recently arrested are newly certified gang members.
During the second operation, robberies decreased by 24
percent, firearm assaults went down by 50 percent and
burglaries declined by 12 percent. Firearm assaults were
down 81 percent in the north side of the city and 63
percent in south Tulsa.
Tulsa is the first city in the nation to launch
Operation Triple Beam.
Ex-top Pakistan spy doubts bin Laden hid years in
The man who took charge of Pakistan's intelligence
agency after the Sept. 11, 2001, terrorist attacks said
Wednesday that he wasn't surprised that Osama bin Laden
had been living in his country but that he doubted the
al Qaeda leader had been hiding out for five years in
the compound where he died.
"It would be totally uncharacteristic of al Qaeda to
keep its No. 1 in one place for five years," retired
Gen. Ehsan ul-Haq said in rare public comments after
addressing a conference on security issues in London.
"He might've been there for only a few months."
Pakistani intelligence officials have said that bin
Laden's wife told them under questioning that the al
Qaeda leader and his family had lived in a walled
compound in Abbottabad, Pakistan, for five years before
U.S. special forces stormed in May 2 and shot him to
Bin Laden's refuge in Abbottabad, a military garrison
town that is home to the country's most prestigious
military academy, sparked speculation that he must have
had support from Pakistan's military or spy agencies,
but ul-Haq said he was confident that wasn't true.
"He must've thought it was safe," ul-Haq said of bin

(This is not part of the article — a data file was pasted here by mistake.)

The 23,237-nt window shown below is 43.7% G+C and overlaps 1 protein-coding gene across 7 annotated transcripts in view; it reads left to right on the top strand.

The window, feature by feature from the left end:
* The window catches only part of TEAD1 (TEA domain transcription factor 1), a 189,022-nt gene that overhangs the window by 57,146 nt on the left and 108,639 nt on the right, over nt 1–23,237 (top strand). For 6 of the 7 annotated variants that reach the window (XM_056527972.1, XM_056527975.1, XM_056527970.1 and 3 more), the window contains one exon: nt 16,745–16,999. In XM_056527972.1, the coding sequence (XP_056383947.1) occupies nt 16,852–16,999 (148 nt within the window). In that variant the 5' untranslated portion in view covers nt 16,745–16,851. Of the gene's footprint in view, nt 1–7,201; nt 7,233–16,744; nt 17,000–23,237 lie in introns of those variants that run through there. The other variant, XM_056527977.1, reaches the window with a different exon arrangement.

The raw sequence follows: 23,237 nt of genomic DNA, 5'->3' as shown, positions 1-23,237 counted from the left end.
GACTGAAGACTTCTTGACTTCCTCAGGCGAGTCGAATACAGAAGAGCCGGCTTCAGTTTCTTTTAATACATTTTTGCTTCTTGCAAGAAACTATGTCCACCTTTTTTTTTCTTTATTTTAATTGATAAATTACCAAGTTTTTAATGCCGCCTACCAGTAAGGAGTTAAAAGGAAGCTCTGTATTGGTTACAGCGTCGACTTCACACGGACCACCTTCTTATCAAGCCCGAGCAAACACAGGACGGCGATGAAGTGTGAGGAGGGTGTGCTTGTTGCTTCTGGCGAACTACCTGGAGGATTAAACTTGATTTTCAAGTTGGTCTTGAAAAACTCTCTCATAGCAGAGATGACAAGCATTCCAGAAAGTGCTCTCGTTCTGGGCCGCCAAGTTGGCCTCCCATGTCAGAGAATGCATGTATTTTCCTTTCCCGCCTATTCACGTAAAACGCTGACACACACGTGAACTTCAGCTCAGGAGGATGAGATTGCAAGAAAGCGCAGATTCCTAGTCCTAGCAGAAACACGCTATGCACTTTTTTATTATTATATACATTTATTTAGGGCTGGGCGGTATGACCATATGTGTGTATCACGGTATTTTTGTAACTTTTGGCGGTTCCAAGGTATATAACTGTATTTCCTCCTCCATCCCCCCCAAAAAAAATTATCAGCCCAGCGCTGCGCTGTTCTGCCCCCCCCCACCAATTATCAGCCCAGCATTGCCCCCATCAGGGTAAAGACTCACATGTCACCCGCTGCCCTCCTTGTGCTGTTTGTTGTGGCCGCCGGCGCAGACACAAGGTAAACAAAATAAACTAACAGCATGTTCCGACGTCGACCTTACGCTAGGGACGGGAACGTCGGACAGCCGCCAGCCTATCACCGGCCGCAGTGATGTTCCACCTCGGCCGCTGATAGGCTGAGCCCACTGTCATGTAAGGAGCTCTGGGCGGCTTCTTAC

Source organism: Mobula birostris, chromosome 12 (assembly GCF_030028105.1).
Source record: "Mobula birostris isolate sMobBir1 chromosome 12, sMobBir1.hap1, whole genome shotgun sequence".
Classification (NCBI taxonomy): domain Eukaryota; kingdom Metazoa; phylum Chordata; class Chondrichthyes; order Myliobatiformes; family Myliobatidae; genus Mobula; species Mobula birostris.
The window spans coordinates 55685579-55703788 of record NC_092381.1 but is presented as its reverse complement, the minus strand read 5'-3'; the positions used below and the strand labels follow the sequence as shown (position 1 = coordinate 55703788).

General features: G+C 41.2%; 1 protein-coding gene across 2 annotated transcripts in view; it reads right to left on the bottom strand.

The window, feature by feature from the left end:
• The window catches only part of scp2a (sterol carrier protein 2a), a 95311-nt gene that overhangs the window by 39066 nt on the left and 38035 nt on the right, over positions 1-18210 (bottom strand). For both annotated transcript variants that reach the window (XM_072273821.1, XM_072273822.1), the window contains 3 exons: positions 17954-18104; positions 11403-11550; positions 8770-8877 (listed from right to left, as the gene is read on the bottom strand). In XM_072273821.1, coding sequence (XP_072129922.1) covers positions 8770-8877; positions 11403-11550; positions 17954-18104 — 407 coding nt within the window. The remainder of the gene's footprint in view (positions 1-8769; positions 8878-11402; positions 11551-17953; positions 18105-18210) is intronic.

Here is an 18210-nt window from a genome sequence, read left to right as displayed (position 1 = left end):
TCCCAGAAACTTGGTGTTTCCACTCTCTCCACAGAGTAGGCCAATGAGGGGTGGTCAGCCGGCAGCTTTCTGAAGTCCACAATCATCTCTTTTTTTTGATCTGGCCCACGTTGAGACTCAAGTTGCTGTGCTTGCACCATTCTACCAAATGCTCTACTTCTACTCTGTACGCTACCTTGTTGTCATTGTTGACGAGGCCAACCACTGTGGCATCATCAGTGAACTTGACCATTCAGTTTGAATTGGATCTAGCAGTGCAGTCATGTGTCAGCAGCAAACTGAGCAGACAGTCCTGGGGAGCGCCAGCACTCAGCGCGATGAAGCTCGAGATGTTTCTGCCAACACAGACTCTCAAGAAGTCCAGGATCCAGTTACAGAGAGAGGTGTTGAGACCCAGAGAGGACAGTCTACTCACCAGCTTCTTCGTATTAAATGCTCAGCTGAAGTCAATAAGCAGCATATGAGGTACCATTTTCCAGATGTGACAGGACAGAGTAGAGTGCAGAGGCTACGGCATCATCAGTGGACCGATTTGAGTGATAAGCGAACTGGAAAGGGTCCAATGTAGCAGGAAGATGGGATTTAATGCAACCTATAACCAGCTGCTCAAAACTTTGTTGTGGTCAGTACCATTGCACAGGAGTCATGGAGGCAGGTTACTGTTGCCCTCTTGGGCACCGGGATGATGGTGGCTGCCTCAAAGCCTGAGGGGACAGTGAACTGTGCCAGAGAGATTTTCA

Laden, because the town has experienced "no serious acts
But he also acknowledged that bin Laden's undetected
presence reflected poorly on Pakistan's military.
"How was it that we weren't the ones who picked him up?
That was an embarrassment," he said.
Ul-Haq, who's now 61, was appointed the head of the
Inter-Services Intelligence Directorate, Pakistan's spy
agency, after 9/11, a position he held until 2004, when
he was appointed the chairman of the Joint Chiefs of
Staff. He retired in 2007.
That would have placed him in a position of authority at
the time that bin Laden settled in Abbottabad, if the
earlier accounts are true.
Ul-Haq began his military career as an air defense
officer, and he said the undetected "ingress" by U.S.
Navy SEALs in a special stealth helicopter was also
"You'd like your air defenses to protect your
sovereignty," he said. "We should've known."
Ul-Haq said he was also embarrassed for his country that
the Americans didn't trust the Pakistanis enough to let
them share in the operation or at least know about it.
"I think it's not fair to Pakistan, given our
Pakistani security forces had earlier scooped up two key
al Qaeda catches in the war on terrorism, self-professed
9-11 mastermind Khalid Sheik Mohammed on March 1, 2003,
in another garrison town, Rawalpindi, and Ramzi bin al-Shibh